As the new Congress convenes, budget cutters are eyeing Medicare, citing forecasts the program for seniors is running out of money. But federal bean counters have erroneously predicted Medicare’s bankruptcy for decades. One reason: They don’t consider medical breakthroughs.
Another problem is medical ethicists like Dr. Ezekiel Emanuel, who insist the elderly are a burden and that resources would be better spent on the young.
Surprised? Myth has it that the older people get, the sicker they are and the more costly their care becomes. But in truth, disability and chronic illness are declining among the elderly.
Octogenarians, and even centenarians, are staying active instead of languishing crippled in wheelchairs. How?
Medical advances such as carotid artery stenting and thrombolysis prevent stroke damage, something many seniors fear worse than death.
Scientists call this overall improvement in aging “compression of morbidity
.” The elderly live longer, stay healthier and have shorter illnesses at the end of life.
Patients mistakenly assume ventilators and feeding tubes are permanent. But most patients recover after these interventions. Few ever remember being on a ventilator after it’s removed because they’re sedated while on it.
Why would we emulate Zeke Emanuel, age 59, who swears that at 75, he will forego all medical care and let death come quickly? “Our older years are not of high quality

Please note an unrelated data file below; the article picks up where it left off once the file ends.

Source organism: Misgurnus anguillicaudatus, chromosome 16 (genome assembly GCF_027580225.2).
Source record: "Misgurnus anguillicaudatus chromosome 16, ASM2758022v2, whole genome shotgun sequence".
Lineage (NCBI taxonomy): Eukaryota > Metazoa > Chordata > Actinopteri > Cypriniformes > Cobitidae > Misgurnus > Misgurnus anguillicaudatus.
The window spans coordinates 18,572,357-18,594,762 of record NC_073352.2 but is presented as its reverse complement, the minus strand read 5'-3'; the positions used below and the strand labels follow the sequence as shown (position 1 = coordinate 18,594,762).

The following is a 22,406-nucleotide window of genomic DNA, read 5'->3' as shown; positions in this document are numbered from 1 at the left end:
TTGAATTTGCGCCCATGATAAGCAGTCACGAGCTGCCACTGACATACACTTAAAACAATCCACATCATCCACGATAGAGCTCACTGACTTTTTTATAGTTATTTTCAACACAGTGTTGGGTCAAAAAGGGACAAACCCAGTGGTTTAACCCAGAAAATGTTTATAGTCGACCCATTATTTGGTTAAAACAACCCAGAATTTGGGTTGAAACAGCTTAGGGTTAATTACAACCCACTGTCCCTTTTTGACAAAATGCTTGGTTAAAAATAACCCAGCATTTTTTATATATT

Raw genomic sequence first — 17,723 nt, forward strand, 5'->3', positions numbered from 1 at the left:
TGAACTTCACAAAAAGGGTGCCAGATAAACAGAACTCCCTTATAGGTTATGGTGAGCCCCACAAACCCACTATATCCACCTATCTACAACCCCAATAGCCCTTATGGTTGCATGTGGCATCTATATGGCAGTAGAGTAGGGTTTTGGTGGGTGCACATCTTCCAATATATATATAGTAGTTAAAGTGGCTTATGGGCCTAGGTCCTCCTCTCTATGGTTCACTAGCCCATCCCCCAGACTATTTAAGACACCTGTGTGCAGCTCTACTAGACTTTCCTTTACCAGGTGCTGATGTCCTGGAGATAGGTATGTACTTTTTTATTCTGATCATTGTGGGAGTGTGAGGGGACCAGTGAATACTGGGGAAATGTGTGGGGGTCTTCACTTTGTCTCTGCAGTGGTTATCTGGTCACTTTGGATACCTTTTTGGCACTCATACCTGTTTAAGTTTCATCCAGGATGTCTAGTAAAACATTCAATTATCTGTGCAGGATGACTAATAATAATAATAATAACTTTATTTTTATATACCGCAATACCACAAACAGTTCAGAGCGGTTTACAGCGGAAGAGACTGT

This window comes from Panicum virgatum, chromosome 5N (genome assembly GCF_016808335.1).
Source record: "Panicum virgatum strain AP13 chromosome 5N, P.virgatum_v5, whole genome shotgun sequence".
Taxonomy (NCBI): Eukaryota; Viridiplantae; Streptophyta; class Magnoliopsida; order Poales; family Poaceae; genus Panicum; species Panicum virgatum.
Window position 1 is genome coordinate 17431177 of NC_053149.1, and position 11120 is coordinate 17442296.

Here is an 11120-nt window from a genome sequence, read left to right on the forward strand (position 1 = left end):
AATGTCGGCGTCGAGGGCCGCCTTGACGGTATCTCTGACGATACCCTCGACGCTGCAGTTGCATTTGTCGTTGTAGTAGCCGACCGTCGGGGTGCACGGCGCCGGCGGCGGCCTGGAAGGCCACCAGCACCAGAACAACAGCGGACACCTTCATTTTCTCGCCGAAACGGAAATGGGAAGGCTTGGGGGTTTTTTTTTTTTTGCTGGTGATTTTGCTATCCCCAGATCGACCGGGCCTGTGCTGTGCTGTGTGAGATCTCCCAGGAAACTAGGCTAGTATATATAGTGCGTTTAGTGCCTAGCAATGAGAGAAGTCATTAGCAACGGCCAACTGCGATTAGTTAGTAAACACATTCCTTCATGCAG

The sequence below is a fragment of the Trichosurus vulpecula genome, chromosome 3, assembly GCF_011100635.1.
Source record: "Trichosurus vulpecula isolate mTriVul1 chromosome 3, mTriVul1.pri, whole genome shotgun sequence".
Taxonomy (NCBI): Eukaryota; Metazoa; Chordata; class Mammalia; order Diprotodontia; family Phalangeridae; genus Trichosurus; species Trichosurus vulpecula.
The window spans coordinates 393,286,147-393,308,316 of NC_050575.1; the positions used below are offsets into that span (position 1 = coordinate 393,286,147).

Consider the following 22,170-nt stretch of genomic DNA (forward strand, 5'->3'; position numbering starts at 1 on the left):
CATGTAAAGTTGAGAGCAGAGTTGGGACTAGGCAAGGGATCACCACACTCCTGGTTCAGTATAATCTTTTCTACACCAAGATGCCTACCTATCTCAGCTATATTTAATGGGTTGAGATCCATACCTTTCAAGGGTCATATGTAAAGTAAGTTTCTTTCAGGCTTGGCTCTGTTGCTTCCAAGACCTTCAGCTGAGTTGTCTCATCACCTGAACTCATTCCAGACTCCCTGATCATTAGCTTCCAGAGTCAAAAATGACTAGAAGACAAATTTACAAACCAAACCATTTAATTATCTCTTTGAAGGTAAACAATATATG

,” he insists. He’ll skip them. In The Atlantic magazine, he dismissed compression of morbidity as “quintessentially American” wishful thinking, and mocked seniors for trying to “cheat death.”
Sorry, Doc. It’s not a pipe dream. Science proves old age is getting better. It’s worth living.
Too often, Congress treats Medicare as a piggy bank – raiding it when money is needed elsewhere. In 2010, Democrats in Congress paid for over half of ObamaCare’s spending by cutting Medicare.
This year, Republican lawmakers eager to control federal health spending should avoid that error and instead focus on fixing Medicaid, the money pit program for the poor, where spending per capita is growing twice as fast as for Medicare.
Medicaid spending is nearing $8,000 per recipient. That’s thousands more than is spent on people in private plans. And for all that money, studies show Medicaid isn’t improving patients’ health
Betsy McCaughey is a senior fellow at the London Center for Policy Research.